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A&A leads $1.2M NSF grant to advance autonomy through Mars missions insights

Amy Sprague
November 25, 2019

The missions to Mars incorporated complexities that are consistent with what autonomous vehicles would have to navigate on Earth in especially challenging and critical tasks. – A&A professor Behçet Açıkmeşe
Behçet holding a small robot

Professor Behçet Açıkmeşe with an experimental quad rotor in the Autonomous Control Lab.

A research team spanning three universities led by A&A professor Behçet Açıkmeşe received a total of $1.2 million from the National Science Foundation to leverage insights from autonomous missions to Mars to advance humanitarian applications here on Earth.

The UW, Stanford, and Johns Hopkins will collaborate, each bringing special expertise to the partnership. Açıkmeşe leads A&A’s Autonomous Control Lab and previously worked at NASA’s Jet Propulsion Lab where he developed guidance and control algorithms for the Curiosity rover landing in 2012. This experience put him in a unique position to apply insights from Mars missions to advancing autonomous control algorithms for challenging cases. At Stanford, professor Marco Pavone also worked on Mars missions with JPL, but with ground missions. At Johns Hopkins University, professor Marin Kobilarov brings his expertise with underwater autonomous vehicles to the partnership.

The project’s focus will be critical autonomous missions that have the potential to remove humans from harm in traditionally dangerous tasks. Applications include search and rescue, disaster relief, environmental monitoring and toxic spill clean-up.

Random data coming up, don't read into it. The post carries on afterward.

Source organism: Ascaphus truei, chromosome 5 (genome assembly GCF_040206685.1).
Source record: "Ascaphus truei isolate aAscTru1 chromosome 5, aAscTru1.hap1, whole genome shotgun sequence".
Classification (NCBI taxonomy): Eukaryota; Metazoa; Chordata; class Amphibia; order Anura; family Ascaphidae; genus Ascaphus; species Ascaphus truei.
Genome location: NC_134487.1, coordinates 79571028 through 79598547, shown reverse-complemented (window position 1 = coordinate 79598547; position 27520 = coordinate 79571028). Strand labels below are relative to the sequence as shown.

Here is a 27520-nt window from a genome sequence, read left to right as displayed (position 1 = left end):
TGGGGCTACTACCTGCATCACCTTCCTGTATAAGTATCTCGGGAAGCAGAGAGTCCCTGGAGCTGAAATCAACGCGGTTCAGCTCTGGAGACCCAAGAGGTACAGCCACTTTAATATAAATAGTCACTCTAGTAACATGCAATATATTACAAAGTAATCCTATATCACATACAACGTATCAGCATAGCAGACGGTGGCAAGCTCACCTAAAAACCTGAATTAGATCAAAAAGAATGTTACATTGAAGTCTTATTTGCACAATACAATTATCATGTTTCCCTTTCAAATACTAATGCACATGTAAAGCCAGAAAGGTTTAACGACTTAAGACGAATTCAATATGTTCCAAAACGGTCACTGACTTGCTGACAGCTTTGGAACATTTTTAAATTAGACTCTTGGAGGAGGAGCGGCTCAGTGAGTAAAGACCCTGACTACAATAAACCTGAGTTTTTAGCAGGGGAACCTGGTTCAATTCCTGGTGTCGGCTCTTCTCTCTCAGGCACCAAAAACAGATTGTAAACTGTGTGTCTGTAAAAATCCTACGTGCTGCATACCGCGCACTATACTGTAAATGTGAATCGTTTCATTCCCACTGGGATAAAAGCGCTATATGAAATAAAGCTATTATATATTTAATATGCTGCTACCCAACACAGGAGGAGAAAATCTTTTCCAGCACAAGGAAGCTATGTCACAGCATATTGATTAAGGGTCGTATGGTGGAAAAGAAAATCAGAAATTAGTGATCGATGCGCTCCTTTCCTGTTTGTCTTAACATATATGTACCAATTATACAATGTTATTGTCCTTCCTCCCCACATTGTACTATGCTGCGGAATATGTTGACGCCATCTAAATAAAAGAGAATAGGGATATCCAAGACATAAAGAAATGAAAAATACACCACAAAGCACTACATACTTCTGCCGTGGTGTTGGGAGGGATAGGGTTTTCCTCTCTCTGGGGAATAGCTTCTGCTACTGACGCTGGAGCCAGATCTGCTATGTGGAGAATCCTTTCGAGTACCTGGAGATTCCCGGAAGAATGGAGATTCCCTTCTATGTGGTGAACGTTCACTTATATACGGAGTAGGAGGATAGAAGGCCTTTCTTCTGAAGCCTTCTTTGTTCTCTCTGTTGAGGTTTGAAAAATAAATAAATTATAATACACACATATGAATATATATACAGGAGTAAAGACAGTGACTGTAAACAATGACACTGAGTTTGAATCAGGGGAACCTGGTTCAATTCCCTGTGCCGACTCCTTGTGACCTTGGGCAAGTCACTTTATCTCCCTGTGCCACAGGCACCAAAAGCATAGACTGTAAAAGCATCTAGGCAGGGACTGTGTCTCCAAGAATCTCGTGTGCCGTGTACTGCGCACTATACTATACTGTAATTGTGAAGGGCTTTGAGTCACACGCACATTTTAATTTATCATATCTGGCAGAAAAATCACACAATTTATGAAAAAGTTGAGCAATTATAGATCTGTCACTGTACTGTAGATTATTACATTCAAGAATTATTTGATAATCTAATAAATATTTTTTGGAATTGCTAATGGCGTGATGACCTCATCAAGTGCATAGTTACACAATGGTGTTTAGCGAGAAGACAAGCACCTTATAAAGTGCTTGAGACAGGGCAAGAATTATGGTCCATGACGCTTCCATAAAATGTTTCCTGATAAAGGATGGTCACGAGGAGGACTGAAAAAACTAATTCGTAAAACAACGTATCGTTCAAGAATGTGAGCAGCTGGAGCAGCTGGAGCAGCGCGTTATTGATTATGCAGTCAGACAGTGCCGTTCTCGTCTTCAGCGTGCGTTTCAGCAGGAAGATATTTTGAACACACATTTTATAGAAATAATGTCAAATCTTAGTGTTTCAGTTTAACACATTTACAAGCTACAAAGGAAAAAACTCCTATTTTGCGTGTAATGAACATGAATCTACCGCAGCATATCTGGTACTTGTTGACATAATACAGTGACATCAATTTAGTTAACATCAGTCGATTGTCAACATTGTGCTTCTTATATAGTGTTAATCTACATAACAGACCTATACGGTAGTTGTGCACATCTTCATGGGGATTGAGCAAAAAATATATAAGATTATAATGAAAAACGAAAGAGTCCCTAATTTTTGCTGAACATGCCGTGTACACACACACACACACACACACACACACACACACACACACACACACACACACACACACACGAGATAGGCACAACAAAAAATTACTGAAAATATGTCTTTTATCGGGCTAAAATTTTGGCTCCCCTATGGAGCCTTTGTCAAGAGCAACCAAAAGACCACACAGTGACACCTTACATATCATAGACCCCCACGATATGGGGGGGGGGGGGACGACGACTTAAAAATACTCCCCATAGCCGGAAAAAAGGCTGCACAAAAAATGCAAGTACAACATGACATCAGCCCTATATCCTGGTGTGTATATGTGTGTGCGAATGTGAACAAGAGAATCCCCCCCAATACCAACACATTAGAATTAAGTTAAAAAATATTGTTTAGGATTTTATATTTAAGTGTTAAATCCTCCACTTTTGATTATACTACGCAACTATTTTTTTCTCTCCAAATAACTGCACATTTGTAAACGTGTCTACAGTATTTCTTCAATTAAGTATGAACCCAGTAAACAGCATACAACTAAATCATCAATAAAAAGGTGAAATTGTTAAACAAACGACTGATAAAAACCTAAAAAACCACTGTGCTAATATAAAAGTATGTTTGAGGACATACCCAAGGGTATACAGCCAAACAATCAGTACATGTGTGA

The Autonomous Control Lab's research includes this fleet of ground robots used to validate control algorithms for robotic swarms. 

Says Açıkmeşe, “The missions to Mars incorporated complexities that are consistent with what autonomous vehicles would have to navigate on Earth in especially challenging and critical tasks. These complexities include switching between a variety of operational modes; limited fuel, power and time; environmental constraints and situational awareness. Our project will provide algorithmic foundations to maximize mission outcomes via novel planning and control algorithms, while meeting these and other challenges.”

The project will execute both a theoretical and an experimental component. In addition, the researchers plan to consult with practitioners in the field who could use improved autonomous vehicles such as firefighters and disaster responders. The research team also has Miguel San Martin of JPL (chief guidance and control engineer) as a project advisor. The algorithms produced will be tested at the three participating universities with quad rotor drones and underwater autonomous vehicles.

A&A Chair Kristi Morgansen noted, “What is especially noteworthy about this grant is that it will advance the field of autonomy by tackling critical human challenges and deliver a rich theoretical and experimental experience for our students.”